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If you are a young woman who hopes to earn as much as the men in your education cohort, is it more important to go to Stanford or to study (anywhere) computer science?

Obviously one could study computer science at Stanford, but for those who don't have that option, new research says that young women can close the income gap with men if they pursue lucrative majors (science, technology, mathematics and business). But those women who don't study in those fields and who enroll in elite institutions are destined to earn much less than their male counterparts.

The research has just been published in The Review of Higher Education (abstract available here) and it arrives at a time of much debate over how much students should be encouraged to enroll in certain fields.

In the study, more than 2,000 students -- randomly selected from the National Education Longitudinal Study -- were tracked by institution attended, field of study and post-graduation earnings up until the age of 26. Various control factors were used to compare similarly qualified students. The topic is important, write the two authors, because women on average lag men in salaries, earning about 82 cents for every dollar earned by a man -- and the gap is greater for those with at least a bachelor's degree. The two authors are Yingyi Ma, associate professor of sociology at Syracuse University, and Gokhan Savas, assistant professor of sociology at Luther College.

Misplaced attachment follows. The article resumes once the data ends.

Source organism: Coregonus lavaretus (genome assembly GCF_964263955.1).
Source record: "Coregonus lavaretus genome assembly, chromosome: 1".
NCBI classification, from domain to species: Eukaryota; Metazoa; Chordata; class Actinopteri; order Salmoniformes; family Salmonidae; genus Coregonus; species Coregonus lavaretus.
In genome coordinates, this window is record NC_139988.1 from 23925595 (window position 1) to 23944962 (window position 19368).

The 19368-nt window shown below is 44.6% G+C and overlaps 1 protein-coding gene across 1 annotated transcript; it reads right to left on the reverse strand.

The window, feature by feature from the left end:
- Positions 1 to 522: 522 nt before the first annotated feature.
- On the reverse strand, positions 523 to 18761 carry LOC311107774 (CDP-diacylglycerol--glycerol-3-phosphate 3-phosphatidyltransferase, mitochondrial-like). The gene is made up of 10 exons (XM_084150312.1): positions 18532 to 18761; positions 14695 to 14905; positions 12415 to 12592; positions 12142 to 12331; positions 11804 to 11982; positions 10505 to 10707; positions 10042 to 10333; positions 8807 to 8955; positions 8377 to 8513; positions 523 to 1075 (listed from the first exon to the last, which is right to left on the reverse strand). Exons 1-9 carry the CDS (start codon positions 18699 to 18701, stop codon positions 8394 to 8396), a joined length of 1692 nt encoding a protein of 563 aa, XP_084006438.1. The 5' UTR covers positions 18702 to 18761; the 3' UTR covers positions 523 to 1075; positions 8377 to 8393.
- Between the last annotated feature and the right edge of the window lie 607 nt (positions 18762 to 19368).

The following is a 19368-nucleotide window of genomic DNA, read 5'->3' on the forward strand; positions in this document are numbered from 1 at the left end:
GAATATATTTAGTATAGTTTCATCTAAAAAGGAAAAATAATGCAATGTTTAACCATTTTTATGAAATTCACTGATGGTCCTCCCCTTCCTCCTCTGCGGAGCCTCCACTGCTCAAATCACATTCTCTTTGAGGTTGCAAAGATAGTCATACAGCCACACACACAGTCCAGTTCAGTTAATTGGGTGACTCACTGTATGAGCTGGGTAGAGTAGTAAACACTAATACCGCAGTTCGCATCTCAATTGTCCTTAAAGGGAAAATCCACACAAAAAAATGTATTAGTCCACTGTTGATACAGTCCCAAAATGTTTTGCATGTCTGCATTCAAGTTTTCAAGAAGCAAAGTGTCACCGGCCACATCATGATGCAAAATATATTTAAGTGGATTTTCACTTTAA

For women who attended elite institutions, the gender pay gap persists, they found. But for women who study in the lucrative majors, the pay gap disappears -- regardless of the prestige of the institution the women attend. And the impact appears to be strongest for disadvantaged women, who otherwise face large pay gaps with men.

It's not that women don't gain anything by attending an elite institution, Ma said in an interview, but men gain more. At non-elite institutions, the impact of education appears to be equal for men and women who pursue high-demand fields.

Because the study only tracks people up until age 26, she said, there is a chance that graduate education changes the equation.

Ma said that she believes the reason elite colleges don't close the gender gap is the greater access of male students at those institutions to connections that will help their careers. "A man with a history major can go to Wall Street and make a lot of money, but that's not the case for women," she said; a woman needs the business degree. "Fields of study appears to be the key."

She stressed that she was not saying women shouldn't attend top colleges or study non-lucrative majors. But she said that women for whom pay is a key factor -- especially perhaps for women from disadvantaged backgrounds -- need to know that there's more at play in their later earnings than where they go to college.

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